Category Archives: computers

Plugged In: Upgrades to speed up your photo computer

By Joe Kashi, for the Redoubt Reporter

My photo-printing computer was running too slowly, so much so that I often thought that it locked up when post-processing photo image files with Lightroom 3.4.

Clearly, it was time to upgrade that computer. While I was at it, I decided to update the operating system by installing the current 64-bit version of Windows 7 Professional.

Although I initially resisted installing Windows 7 until it was proven and reliable, I’ve found that the 64-bit version of Windows 7 Pro is a very worthwhile operating system upgrade. It does more and does so more conveniently and attractively. If nothing else, lockups seem less common with 64-bit Windows 7, and the system at least indicates that it’s still working, even if slowly.

I’m not comfortable using any new operating system for routine business work until Microsoft tests and ships a comprehensive “service pack” of fixes for that new operating system. Even after Windows Update installed Service Pack, not all existing Windows programs worked with the preferred 64-bit version of Windows 7 Pro. Some mission-critical business programs simply refused to run on Windows 7, despite automatic compatibility adjustments. That’s not Microsoft’s fault, at least not this time. That balky program simply needs to be rewritten to a more modern 64-bit standard.

Before you make a leap of faith and convert your entire office to a newer operating system, test any needed business programs on a single test-bed computer system and ensure that they work properly. Vendor salespeople, sadly, don’t really know.

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Plugged In: Oh no, not again! Adventures in installation

By Joe Kashi, for the Redoubt Reporter

This isn’t the article that I intended to write this week.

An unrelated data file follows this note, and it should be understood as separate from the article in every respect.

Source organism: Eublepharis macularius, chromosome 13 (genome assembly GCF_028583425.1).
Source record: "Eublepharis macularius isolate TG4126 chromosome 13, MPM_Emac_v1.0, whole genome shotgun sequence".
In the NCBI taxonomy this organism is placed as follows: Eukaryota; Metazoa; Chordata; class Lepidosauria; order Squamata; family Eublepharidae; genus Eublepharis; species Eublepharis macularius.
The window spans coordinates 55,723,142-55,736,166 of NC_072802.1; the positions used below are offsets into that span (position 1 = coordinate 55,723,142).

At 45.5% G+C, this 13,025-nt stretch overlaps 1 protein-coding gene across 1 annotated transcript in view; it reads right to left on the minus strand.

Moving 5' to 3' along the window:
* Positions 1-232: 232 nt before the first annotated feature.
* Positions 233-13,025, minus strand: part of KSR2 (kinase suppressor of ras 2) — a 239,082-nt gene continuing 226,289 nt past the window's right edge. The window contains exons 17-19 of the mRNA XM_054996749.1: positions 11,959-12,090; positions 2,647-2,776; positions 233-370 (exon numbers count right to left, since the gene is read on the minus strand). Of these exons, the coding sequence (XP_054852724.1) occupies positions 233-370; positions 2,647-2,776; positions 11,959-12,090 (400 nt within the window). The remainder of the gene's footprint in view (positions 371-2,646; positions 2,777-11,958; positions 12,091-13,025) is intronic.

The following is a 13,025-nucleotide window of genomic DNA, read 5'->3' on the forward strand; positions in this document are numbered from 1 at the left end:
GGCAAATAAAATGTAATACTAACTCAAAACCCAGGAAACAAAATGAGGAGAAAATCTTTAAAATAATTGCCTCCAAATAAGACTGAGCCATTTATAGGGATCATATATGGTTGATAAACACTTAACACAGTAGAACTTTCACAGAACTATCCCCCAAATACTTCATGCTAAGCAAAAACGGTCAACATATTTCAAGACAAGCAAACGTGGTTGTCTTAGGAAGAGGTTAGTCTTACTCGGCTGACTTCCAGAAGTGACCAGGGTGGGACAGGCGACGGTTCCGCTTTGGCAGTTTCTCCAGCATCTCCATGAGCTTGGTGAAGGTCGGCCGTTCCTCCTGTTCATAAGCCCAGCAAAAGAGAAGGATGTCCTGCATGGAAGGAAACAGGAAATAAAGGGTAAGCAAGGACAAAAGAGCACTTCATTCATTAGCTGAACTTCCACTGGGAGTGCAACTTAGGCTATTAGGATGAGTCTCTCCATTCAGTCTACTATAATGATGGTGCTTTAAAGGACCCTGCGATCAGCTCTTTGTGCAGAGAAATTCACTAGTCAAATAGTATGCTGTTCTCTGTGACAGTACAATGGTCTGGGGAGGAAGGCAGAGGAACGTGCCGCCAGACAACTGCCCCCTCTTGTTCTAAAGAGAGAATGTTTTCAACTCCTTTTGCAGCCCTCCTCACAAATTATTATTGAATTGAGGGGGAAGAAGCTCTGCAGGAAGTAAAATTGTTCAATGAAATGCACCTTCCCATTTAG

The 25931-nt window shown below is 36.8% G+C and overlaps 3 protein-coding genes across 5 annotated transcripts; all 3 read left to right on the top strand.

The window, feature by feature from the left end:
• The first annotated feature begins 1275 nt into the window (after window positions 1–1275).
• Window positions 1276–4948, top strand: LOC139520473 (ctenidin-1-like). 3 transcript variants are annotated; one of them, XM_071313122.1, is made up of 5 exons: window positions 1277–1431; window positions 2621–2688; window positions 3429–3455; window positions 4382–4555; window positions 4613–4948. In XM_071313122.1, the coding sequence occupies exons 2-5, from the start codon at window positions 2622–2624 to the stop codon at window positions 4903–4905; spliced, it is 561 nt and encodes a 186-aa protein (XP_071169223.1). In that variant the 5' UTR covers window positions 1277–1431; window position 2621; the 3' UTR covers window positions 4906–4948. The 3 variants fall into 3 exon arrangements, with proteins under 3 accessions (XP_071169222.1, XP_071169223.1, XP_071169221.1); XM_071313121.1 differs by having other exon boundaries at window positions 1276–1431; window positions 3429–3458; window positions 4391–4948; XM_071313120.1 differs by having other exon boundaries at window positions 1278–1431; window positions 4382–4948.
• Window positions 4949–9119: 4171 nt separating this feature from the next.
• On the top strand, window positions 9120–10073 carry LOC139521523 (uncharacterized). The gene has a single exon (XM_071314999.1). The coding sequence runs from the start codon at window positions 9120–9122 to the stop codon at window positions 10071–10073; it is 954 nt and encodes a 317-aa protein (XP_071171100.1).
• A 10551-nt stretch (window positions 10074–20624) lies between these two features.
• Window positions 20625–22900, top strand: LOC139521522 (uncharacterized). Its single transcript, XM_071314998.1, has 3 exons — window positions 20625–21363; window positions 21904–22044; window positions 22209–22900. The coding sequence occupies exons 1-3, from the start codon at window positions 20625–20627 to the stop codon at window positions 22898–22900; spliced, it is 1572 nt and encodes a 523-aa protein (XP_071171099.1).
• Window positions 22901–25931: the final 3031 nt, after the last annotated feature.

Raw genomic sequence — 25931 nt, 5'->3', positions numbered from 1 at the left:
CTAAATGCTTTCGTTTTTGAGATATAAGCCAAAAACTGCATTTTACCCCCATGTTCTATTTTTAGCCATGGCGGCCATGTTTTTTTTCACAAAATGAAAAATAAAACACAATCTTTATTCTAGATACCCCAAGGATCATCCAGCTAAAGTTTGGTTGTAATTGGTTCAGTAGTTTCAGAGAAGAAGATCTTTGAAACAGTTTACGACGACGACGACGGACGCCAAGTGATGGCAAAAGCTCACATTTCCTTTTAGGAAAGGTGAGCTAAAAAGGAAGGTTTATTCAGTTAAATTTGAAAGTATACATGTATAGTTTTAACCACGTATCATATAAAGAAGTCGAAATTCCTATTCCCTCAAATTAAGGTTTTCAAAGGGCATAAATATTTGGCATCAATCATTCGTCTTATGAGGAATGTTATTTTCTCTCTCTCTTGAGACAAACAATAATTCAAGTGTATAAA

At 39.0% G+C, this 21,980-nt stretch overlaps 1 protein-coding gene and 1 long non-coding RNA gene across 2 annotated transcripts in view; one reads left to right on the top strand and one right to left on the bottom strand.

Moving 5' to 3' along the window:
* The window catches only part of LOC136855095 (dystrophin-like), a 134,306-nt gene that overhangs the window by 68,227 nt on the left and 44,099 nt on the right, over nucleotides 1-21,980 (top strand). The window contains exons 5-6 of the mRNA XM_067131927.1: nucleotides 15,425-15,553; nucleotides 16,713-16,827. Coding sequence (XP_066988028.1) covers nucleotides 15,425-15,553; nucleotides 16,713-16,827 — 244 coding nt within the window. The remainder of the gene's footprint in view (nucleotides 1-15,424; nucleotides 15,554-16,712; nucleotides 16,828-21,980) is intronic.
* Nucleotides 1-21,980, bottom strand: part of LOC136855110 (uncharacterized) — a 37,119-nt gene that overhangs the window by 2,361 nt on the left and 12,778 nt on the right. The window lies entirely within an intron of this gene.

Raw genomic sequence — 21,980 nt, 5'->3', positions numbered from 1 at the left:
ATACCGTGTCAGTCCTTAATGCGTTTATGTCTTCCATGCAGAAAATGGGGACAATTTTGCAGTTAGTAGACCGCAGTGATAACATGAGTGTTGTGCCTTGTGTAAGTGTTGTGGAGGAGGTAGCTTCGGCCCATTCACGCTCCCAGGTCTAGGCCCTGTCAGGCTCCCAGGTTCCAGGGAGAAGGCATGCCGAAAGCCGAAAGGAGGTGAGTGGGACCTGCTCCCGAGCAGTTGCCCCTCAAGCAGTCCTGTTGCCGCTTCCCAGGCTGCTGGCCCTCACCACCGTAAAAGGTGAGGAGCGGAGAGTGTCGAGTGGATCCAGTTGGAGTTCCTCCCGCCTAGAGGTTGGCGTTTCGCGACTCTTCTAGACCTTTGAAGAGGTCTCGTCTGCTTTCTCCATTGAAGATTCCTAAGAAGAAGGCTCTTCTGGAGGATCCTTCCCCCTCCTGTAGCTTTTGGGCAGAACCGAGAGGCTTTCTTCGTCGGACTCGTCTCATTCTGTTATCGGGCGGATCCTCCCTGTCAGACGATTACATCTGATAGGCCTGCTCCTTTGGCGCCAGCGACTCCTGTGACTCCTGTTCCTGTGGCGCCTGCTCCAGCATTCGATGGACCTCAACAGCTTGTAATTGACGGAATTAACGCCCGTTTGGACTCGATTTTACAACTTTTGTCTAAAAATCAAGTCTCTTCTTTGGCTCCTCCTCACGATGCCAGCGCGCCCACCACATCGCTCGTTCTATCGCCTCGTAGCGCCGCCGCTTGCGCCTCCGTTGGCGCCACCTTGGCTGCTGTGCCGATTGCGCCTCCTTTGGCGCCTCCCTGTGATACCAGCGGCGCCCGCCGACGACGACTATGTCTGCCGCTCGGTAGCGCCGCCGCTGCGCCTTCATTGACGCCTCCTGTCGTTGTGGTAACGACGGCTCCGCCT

Instead of an article comparing photo-quality printing, here’s another white-knuckles computing experience, “courtesy” of programmers who deleted the XP operating system when I uninstalled their software.

It all began innocently enough, on a dark and stormy night. Of course, most of our nights have been stormy recently, so that’s not as much news as a routine weather report.

I arrived at work early one recent morning in order to update a computer at my law office before my first client arrived. Nothing fancy, just uninstalling an old 2003 version of Microsoft Office and installing my shiny new copy of MS Office 2010.

Unfortunately, unlike all prior versions of MS Office, Office 2010 no longer installs on the relatively modern and highly stable 64-bit Windows XP x64 operating system that I use.

Oddly, Office 2010 still installs on older 32-bit versions of Windows, so I decided to install it on a Windows XP computer I occasionally use to process trial exhibits. I didn’t want to try returning opened software or write off the purchase price. Inadvertently, I proved the old maxim about “Penny-wise, pound-foolish.”

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Plugged In: Trip down computer memory lane

By Joe Kashi, for the Redoubt Reporter

Doing more with less, rather than constantly upgrading technology, is not only financially sensible, but can teach us a great deal about what’s truly needed and what’s not.